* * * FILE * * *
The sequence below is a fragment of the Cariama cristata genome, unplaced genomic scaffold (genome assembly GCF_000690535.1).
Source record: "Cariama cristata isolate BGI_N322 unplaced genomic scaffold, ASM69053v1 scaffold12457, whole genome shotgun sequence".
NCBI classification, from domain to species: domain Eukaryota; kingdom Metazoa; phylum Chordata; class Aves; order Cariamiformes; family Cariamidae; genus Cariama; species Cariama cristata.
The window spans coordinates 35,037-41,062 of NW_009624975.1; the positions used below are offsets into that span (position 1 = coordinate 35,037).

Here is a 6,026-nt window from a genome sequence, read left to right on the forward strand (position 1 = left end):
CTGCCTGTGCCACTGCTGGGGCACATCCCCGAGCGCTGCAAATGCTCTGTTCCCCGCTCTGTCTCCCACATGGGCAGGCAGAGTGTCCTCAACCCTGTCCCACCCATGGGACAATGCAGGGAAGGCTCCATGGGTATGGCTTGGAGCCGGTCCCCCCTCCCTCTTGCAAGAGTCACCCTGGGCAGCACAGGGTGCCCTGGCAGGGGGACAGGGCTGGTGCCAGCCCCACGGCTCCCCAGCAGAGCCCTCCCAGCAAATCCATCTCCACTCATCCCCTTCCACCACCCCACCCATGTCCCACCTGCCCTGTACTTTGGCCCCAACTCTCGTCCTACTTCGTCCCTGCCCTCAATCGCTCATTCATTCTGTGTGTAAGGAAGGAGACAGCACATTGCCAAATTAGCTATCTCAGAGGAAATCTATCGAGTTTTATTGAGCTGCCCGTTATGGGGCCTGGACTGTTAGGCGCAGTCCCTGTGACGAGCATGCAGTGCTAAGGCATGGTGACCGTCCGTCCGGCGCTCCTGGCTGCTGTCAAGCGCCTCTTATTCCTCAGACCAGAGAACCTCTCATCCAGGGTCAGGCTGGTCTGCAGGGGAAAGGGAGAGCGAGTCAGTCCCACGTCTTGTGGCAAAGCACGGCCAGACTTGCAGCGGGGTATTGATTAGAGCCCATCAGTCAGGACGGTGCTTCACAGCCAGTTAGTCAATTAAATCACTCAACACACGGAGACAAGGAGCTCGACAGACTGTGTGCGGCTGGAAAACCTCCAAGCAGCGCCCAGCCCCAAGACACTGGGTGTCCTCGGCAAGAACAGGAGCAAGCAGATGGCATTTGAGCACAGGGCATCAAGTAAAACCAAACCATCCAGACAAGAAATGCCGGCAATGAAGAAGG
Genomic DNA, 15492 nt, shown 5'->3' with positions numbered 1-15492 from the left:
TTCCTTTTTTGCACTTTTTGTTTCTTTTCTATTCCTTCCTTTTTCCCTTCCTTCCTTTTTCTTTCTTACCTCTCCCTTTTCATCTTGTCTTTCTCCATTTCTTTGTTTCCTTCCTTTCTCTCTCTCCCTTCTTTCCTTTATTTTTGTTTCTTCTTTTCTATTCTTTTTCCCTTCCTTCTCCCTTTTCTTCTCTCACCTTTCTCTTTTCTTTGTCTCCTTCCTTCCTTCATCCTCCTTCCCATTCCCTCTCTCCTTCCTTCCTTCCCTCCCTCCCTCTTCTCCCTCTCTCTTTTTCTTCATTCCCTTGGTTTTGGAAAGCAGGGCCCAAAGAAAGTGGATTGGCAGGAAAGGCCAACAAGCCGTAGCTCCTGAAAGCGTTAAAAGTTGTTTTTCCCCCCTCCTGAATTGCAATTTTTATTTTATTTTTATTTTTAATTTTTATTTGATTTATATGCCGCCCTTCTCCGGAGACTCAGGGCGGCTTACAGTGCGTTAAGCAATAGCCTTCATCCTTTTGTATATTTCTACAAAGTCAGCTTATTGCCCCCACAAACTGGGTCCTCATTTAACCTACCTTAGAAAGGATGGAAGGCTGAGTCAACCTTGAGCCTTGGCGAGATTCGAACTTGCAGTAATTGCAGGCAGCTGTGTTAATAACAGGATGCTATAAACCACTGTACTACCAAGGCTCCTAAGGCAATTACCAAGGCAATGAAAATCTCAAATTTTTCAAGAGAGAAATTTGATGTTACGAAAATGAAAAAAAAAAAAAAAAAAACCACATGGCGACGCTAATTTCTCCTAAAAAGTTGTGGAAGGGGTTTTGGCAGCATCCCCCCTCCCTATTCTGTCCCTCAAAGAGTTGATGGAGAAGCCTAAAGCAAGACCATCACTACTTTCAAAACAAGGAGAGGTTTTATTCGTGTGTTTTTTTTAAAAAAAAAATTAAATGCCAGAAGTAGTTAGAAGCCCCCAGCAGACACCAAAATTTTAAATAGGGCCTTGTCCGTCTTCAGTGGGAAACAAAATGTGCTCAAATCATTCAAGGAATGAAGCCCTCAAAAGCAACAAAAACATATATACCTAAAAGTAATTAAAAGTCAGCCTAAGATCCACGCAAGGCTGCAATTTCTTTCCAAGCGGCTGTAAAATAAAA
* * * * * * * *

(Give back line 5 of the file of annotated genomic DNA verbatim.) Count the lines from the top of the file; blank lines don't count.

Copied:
Here is a 6,026-nt window from a genome sequence, read left to right on the forward strand (position 1 = left end):